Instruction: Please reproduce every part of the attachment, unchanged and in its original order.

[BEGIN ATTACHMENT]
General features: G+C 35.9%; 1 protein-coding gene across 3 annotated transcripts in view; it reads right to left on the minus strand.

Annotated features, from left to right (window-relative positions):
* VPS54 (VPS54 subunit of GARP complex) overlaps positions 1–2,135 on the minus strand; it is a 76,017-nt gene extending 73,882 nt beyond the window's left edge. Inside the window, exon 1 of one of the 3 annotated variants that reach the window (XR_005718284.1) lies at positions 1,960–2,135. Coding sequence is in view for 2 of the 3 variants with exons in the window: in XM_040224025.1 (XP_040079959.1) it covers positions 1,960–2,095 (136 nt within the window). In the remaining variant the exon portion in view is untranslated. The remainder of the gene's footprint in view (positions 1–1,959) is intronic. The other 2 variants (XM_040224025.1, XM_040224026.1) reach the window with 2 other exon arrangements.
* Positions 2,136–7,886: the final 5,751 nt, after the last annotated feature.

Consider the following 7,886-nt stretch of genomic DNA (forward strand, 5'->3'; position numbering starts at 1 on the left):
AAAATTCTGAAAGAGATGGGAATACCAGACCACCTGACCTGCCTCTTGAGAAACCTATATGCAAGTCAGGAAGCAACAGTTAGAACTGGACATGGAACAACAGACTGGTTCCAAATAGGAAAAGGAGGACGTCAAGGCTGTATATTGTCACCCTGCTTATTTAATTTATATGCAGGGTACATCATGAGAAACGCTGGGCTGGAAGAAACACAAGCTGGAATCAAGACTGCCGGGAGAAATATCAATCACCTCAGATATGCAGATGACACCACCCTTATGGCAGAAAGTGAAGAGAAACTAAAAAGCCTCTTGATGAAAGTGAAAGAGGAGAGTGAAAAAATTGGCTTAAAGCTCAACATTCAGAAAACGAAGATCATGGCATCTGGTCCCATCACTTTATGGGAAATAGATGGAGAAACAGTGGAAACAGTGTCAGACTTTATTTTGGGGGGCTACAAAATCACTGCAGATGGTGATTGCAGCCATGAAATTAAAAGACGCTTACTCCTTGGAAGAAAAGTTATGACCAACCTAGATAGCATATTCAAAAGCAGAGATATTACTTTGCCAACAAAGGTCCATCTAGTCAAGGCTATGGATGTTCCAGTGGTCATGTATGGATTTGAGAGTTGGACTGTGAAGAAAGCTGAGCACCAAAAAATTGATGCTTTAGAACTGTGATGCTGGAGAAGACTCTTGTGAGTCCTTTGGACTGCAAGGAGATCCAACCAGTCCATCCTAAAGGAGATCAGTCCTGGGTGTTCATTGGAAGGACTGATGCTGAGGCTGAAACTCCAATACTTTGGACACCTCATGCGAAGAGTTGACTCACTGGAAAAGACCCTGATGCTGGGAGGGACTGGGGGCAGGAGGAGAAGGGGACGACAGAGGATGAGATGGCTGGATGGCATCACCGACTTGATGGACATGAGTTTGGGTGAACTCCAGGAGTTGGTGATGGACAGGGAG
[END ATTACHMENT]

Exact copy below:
General features: G+C 35.9%; 1 protein-coding gene across 3 annotated transcripts in view; it reads right to left on the minus strand.

Annotated features, from left to right (window-relative positions):
* VPS54 (VPS54 subunit of GARP complex) overlaps positions 1–2,135 on the minus strand; it is a 76,017-nt gene extending 73,882 nt beyond the window's left edge. Inside the window, exon 1 of one of the 3 annotated variants that reach the window (XR_005718284.1) lies at positions 1,960–2,135. Coding sequence is in view for 2 of the 3 variants with exons in the window: in XM_040224025.1 (XP_040079959.1) it covers positions 1,960–2,095 (136 nt within the window). In the remaining variant the exon portion in view is untranslated. The remainder of the gene's footprint in view (positions 1–1,959) is intronic. The other 2 variants (XM_040224025.1, XM_040224026.1) reach the window with 2 other exon arrangements.
* Positions 2,136–7,886: the final 5,751 nt, after the last annotated feature.

Consider the following 7,886-nt stretch of genomic DNA (forward strand, 5'->3'; position numbering starts at 1 on the left):
AAAATTCTGAAAGAGATGGGAATACCAGACCACCTGACCTGCCTCTTGAGAAACCTATATGCAAGTCAGGAAGCAACAGTTAGAACTGGACATGGAACAACAGACTGGTTCCAAATAGGAAAAGGAGGACGTCAAGGCTGTATATTGTCACCCTGCTTATTTAATTTATATGCAGGGTACATCATGAGAAACGCTGGGCTGGAAGAAACACAAGCTGGAATCAAGACTGCCGGGAGAAATATCAATCACCTCAGATATGCAGATGACACCACCCTTATGGCAGAAAGTGAAGAGAAACTAAAAAGCCTCTTGATGAAAGTGAAAGAGGAGAGTGAAAAAATTGGCTTAAAGCTCAACATTCAGAAAACGAAGATCATGGCATCTGGTCCCATCACTTTATGGGAAATAGATGGAGAAACAGTGGAAACAGTGTCAGACTTTATTTTGGGGGGCTACAAAATCACTGCAGATGGTGATTGCAGCCATGAAATTAAAAGACGCTTACTCCTTGGAAGAAAAGTTATGACCAACCTAGATAGCATATTCAAAAGCAGAGATATTACTTTGCCAACAAAGGTCCATCTAGTCAAGGCTATGGATGTTCCAGTGGTCATGTATGGATTTGAGAGTTGGACTGTGAAGAAAGCTGAGCACCAAAAAATTGATGCTTTAGAACTGTGATGCTGGAGAAGACTCTTGTGAGTCCTTTGGACTGCAAGGAGATCCAACCAGTCCATCCTAAAGGAGATCAGTCCTGGGTGTTCATTGGAAGGACTGATGCTGAGGCTGAAACTCCAATACTTTGGACACCTCATGCGAAGAGTTGACTCACTGGAAAAGACCCTGATGCTGGGAGGGACTGGGGGCAGGAGGAGAAGGGGACGACAGAGGATGAGATGGCTGGATGGCATCACCGACTTGATGGACATGAGTTTGGGTGAACTCCAGGAGTTGGTGATGGACAGGGAG